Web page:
It always seems good exercise to walk up the Red Stairs although, annoyingly, it never seems to get any easier. Nor do I think the number of steps reflects how many I feel it is. At the top, a gallery leads in two directions and along one of them is a small hallway from which leads the Canning Bedroom.
It used to be full of stuff piled up, boxes and an old sofa. Part of the cornice was on the floor, the paint was peeling , there were no lights and the shutters were a wrestling match. The hallway outside was patched wooden floorboards and always dim given there was no proper lighting. It was not hard, however, to see the potential beauty of the bedroom or of this part of the Castle.
The room was named for George Canning, a colourful politician who was Paymaster of the Forces, Treasurer of the Navy and Foreign Secretary for two years before fighting and being wounded in a duel with Lord Castlereagh, who was also a Minster at the time. The two politicians dislike of each other had almost paralysed the government and, following the duel, Canning was out of favour for the next five years, before again taking up a variety of political roles. In 1827, Canning was chosen to succeed Lord Liverpool as Prime Minister although some fellow party members resigned or refused to serve under him. Sadly he died in office just four months later in August 1827.
Like other statesmen of his time, he was an outstanding student, renowned for his intelligence and oratory, although he came from what today we would call a dysfunctional family. He be began political life as a Whig but turned to Pitt the Younger and the Conservative Party during a deeply troubled time of disagreement in Europe. Canning commented as follows: “Italy: plundered, insulted, trampled upon”, “Netherlands: driven into insurrection”, “Holland: groaning under arbitrary oppressions”, “Spain: trembling at the nod of a foreign master”.
Canning was convinced that William Pitt was the man needed in this hour and, whilst Canning wrote many songs, two lines are still quite relevant:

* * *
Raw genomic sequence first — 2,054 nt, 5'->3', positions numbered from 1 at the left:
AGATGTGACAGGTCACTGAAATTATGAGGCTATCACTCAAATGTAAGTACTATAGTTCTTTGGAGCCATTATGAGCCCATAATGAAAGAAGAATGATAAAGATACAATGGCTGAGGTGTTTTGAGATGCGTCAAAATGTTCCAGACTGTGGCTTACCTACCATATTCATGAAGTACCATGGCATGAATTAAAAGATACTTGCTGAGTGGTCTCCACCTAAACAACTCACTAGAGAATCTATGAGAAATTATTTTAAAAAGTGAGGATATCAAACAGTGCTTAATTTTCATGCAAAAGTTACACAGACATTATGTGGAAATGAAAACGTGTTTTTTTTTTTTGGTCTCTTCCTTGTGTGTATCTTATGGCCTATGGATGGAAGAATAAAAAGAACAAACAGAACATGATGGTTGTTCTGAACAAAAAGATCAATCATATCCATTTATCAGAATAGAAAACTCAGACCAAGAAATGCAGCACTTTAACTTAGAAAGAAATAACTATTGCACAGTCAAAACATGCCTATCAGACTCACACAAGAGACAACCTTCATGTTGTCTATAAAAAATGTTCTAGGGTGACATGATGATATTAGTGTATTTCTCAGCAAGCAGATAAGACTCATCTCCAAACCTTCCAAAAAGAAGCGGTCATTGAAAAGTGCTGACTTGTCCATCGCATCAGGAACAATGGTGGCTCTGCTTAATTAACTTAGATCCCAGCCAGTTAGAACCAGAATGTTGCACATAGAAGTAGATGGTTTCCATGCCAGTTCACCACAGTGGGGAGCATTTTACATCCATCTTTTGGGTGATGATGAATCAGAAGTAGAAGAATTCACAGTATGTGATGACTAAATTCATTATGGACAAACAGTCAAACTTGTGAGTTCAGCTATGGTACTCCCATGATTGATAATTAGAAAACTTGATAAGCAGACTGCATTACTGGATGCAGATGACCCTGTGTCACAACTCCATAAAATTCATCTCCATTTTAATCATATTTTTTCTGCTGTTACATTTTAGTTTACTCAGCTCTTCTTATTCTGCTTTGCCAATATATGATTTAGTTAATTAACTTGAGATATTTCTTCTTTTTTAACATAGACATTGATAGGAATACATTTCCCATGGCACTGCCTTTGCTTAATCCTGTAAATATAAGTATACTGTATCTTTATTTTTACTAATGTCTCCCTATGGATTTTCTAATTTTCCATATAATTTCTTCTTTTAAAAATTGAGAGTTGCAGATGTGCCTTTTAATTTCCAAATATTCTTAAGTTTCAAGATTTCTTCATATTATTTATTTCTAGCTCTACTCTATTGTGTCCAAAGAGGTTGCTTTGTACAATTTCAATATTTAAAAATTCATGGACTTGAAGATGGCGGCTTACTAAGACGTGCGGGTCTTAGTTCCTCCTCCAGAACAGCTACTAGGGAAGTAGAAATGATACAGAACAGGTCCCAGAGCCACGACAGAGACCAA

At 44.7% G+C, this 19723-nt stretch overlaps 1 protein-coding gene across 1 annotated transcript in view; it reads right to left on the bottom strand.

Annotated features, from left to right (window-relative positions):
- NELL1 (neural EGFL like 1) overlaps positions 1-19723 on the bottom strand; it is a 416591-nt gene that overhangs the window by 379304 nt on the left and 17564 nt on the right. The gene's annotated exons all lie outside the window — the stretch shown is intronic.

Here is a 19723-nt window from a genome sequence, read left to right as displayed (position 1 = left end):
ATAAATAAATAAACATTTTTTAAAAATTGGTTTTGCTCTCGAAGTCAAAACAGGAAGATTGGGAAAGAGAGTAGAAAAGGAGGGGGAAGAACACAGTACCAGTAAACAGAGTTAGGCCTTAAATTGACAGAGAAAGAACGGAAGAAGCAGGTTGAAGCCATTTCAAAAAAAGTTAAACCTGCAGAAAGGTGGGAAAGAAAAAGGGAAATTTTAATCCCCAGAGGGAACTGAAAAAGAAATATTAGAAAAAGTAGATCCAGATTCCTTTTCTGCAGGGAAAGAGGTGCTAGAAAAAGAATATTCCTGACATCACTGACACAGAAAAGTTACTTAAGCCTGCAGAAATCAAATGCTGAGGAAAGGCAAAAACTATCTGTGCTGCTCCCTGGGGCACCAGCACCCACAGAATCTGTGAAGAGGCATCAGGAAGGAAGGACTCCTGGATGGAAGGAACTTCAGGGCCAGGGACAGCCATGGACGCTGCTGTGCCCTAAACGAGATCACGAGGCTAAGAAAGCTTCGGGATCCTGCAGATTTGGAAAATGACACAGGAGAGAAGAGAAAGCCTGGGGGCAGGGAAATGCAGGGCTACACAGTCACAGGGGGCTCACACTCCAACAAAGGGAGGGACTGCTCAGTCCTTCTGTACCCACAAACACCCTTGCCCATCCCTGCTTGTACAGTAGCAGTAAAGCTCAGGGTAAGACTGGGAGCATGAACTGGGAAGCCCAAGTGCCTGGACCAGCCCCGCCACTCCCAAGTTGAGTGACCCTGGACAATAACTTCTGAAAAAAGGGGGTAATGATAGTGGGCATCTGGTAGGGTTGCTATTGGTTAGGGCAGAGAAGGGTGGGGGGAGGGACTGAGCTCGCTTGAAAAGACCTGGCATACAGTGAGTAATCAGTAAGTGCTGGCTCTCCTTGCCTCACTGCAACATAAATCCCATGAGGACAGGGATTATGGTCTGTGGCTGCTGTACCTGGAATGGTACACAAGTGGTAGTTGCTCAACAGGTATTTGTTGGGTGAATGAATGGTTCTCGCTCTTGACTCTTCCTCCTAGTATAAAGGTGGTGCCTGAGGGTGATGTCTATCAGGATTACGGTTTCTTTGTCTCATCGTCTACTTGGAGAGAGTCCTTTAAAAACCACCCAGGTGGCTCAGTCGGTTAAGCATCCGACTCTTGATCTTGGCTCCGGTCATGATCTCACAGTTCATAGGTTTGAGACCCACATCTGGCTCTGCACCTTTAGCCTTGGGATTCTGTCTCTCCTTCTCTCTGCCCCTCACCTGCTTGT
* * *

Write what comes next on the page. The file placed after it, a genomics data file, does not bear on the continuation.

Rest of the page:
“The regrets of the good and the fears of the wise
Shall turn to the Pilot that weathered the Storm”.
Highclere welcomed many statesmen over the succeeding decades and century from Prime Ministers and Minsters of State such Lord Salisbury and Disraeli to Lord Derby and Arthur Balfour, as well as key representatives from other countries. I am sure they ate well and enjoyed the cellars, listened to music and discussed history, plays and politics. Perhaps they joined their host, Lord Carnarvon, for walks to admire the trees and views in Highclere Park, to discuss knotty problems, before returning for a cup of tea and slice of cake.
Perhaps fortunately for them there was no television or social media or other means of instant communication, allowing time to discuss and consider, to read carefully the papers and weigh the facts. This may of course be a romantic view and clearly these days politics is just as difficult. Two hundred years ago we were closed out of trade with Europe with increasing taxes as our economy faltered with sustained inflation, increased food prices, unemployment, trade restrictions and fears of rioting.
Because of the past (18th) century of planned prosperity, the British government were able to borrow long term at good rates. Today’s world is perhaps less convinced about the British economy going forward and we have yet to see what will happen next. To use Canning’s phrase, we do have a calm pilot and a Prime Minister who must be admired for her resilience in weathering the storm. History may not repeat, but its rhyme is bittersweet.
In the meantime, Canning bedroom has been redecorated, the cornice is in place and the corridor is now properly lit. Time to move on to another bedroom!